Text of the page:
There are two ways to pay less tax: tax avoidance and tax evasion. Confusingly similar sounding, but while one is perfectly legal and above board, the other could see you fined or in prison!
Tax avoidance is legal, and is essentially using tax rules in order to pay less tax.
Tax evasion is illegal, and is used to describe the act of breaking tax laws. Common forms of tax evasion include hiding taxable assets or simply lying to HMRC.
Just to be clear, we would never condone tax evasion! In this blog we look at completely legitimate ways to reduce your tax bill. So how can you legally avoid tax?
1. Dodge VAT (legally)
VAT (Value Added Tax) is sales tax which is added to the purchase price of most goods and services, currently at a rate of 20% in the UK. However, it’s not charged on everything and the laws behind it have become bafflingly complex over the years. For example, VAT is charged on biscuits, but rather oddly not on cakes. So what about Jaffa Cakes? Well the manufacturer successfully argued in court that they’re cakes and not biscuits, so their purchase price does not include VAT – switch cookies for Jaffa Cakes then, and you’ll be paying less in tax.
Other VAT-free goods include books, caravans and children’s clothing.
2. Move to Monaco
It’s no secret that income tax can make a serious dent in your earnings. In the UK, most people can generally earn up to £10,600 tax free, but after that you pay 20% income tax on anything up to £42,385, 40% on income above that and 45% if you’re fortunate enough to earn more than £150,000.
In Monaco, by contrast, residents pay no income tax. That’s right – in theory at least, you can earn an unlimited amount and not pay a penny (or a cent) in income tax. It’s sunny there, too! So what’s the catch? Well, apart from the exorbitant costs of owning a property there, you’ll also need to demonstrate substantial wealth to qualify for a long-term visa and be comfortable living life as a tax exile.
3. Pay into a pension
What some might consider to be the most boring way to reduce tax also has the potential to be the most effective. Pay into your pension and the Government will give you tax relief, adding to your contributions at your highest rate of income tax. Of course, there are catches (you can’t access the money until you are at least 55 years old, and generally, money is taxed as income when you withdraw from your pension) but for most people, saving into a pension will probably turn out to be one of the most effective and sensible tax-reduction plans out there. Find out more about pensions here.
4. Give to charity
To encourage charitable giving, the Government allows tax to be claimed back on donations. This usually means that the charity you donate to can claim an additional 25%, through Gift Aid. However, if you’re a higher-rate taxpayer, at the end of the tax year you can also claim back the rest of the tax you’ve paid on the donation via your self-assessment form.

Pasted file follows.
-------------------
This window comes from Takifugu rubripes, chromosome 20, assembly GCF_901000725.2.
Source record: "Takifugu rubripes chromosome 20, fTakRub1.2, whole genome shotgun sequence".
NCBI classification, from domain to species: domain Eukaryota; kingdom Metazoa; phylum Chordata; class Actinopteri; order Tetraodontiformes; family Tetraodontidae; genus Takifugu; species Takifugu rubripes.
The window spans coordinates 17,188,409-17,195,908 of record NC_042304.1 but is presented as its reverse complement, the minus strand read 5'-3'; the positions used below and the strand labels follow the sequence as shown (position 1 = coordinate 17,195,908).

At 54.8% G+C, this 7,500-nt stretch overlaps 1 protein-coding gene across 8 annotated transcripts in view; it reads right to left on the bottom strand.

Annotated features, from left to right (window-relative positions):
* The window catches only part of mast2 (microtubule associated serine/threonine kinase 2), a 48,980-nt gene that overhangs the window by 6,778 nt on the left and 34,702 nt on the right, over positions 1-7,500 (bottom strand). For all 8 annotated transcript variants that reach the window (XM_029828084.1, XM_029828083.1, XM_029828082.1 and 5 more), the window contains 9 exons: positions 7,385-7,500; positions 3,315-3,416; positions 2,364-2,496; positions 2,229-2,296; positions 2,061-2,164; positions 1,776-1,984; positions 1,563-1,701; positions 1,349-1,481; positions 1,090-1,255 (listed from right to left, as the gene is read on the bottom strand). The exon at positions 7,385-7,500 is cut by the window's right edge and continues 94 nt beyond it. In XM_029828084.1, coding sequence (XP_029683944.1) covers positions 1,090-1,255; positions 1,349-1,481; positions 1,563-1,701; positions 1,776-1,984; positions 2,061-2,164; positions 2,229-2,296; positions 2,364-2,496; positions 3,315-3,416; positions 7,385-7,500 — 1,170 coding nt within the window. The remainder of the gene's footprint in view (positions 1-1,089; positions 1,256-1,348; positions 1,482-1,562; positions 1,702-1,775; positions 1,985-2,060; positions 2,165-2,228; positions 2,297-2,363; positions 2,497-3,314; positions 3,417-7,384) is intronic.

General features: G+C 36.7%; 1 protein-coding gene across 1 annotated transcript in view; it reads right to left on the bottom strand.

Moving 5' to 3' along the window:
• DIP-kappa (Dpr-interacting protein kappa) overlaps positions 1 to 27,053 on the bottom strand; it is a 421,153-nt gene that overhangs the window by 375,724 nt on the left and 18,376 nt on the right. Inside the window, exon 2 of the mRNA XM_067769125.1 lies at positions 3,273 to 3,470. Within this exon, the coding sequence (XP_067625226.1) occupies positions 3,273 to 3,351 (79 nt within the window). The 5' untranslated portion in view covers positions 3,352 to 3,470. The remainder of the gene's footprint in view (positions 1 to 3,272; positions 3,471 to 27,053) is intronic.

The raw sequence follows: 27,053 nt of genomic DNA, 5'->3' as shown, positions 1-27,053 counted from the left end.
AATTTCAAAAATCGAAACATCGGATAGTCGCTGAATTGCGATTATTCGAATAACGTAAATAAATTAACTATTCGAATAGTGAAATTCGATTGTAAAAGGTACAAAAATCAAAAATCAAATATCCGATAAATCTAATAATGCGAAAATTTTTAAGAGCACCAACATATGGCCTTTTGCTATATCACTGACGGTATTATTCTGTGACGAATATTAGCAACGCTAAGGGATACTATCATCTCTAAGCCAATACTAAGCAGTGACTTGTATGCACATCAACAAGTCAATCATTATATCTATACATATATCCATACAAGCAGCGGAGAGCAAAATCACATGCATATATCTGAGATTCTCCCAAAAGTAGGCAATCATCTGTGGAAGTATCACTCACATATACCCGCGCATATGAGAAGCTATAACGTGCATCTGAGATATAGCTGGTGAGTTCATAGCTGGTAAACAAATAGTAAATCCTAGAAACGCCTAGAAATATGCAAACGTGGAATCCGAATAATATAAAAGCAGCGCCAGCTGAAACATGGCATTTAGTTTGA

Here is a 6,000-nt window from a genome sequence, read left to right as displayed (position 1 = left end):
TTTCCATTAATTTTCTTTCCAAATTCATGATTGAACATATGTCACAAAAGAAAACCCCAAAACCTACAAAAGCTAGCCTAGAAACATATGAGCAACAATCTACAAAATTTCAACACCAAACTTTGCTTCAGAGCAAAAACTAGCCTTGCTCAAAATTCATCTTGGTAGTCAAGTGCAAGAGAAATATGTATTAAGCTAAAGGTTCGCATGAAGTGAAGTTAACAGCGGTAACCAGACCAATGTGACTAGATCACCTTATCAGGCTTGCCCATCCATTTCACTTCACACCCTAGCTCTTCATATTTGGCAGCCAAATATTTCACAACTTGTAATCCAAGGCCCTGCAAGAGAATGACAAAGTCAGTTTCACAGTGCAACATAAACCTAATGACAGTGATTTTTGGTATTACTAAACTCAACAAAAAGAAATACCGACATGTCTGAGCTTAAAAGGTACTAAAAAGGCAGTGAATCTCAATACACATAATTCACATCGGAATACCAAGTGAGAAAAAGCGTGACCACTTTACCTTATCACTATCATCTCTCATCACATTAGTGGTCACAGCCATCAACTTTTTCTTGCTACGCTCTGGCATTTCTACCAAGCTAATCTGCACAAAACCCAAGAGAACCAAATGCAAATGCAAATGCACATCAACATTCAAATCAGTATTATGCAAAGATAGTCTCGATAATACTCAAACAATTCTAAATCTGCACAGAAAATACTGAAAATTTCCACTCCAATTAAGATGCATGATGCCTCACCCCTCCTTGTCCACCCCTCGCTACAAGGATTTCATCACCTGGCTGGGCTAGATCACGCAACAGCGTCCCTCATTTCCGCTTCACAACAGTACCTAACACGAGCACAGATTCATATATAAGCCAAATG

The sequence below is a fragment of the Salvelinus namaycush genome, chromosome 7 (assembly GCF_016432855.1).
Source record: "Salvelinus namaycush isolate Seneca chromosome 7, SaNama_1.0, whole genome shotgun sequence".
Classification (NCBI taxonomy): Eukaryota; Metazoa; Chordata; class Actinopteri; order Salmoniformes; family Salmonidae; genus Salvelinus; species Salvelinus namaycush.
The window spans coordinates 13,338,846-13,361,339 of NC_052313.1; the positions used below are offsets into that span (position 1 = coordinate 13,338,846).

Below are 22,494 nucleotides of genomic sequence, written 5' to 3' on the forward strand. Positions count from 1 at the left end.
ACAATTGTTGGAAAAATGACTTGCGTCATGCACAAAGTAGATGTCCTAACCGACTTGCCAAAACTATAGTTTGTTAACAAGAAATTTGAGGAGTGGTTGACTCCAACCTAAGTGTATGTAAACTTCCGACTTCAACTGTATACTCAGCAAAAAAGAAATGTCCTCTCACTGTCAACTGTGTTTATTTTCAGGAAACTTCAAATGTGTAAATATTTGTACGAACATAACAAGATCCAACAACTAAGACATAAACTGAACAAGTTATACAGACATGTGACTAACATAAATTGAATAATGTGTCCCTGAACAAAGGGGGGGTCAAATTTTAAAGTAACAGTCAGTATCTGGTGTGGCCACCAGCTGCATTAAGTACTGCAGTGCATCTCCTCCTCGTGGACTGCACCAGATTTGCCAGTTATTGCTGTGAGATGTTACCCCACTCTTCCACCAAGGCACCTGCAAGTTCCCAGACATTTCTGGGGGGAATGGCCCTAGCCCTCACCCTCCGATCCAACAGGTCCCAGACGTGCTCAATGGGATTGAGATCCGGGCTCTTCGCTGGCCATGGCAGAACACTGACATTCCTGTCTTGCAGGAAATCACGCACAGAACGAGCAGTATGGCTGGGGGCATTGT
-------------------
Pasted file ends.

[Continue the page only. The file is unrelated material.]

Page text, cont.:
5. Rent out a room
If you rent out a spare room in your home, not only will you earn extra income but up to £4,250 of that income will be tax-free, each year.
6. Save on road tax
The amount that you pay on road tax (officially known as Vehicle Excise Duty or VED) is dependent on the type of car that you drive. Generally, more fuel efficient and cleaner cars incur less road tax – owners of cars in band A, which includes certain models of the Nissan Leaf, Toyota Prius and VW Golf, pay zero road tax until April 2017. If you fancy something a bit more exciting, the same rule applies to any vehicle manufactured before 1 January 1974, so you could snap up a classic car – even a vintage Jaguar E-Type - and avoid road tax indefinitely (you might have to make up for it in mechanic’s bills though).
7. Premium bonds
Premium bonds don’t pay interest. Instead, the bonds you own enter a monthly prize draw, with a top prize of £1m. However, the real amount you’re likely to win is much smaller than that – they pay out at an average of 1.35% per year, and you can easily go years without winning a prize at all if you only own a small number of bonds.
If you win though, you won’t pay tax on your prize – not bad if you’re the lucky winner of a £1m jackpot.
8. Open an ISA
Earnings are usually taxed, and that includes money you earn in interest from savings and investment products: you pay tax on interest you receive from bank accounts, stocks and shares and investments including through marketplace lending platforms like RateSetter. However, any money invested via an Individual Savings Account (ISA) earns interest free of tax.
Until now there have been two categories of ISA, cash and stock and shares. But the introduction of the Innovative Finance ISA from 6 April 2016 means you’ll also be able to earn interest tax-free when investing through marketplace lending platforms. If you’re a higher rate taxpayer using the full allowance then we estimate you could save as much as £376 of tax in the first year alone, so head over to our IF ISA page for more information.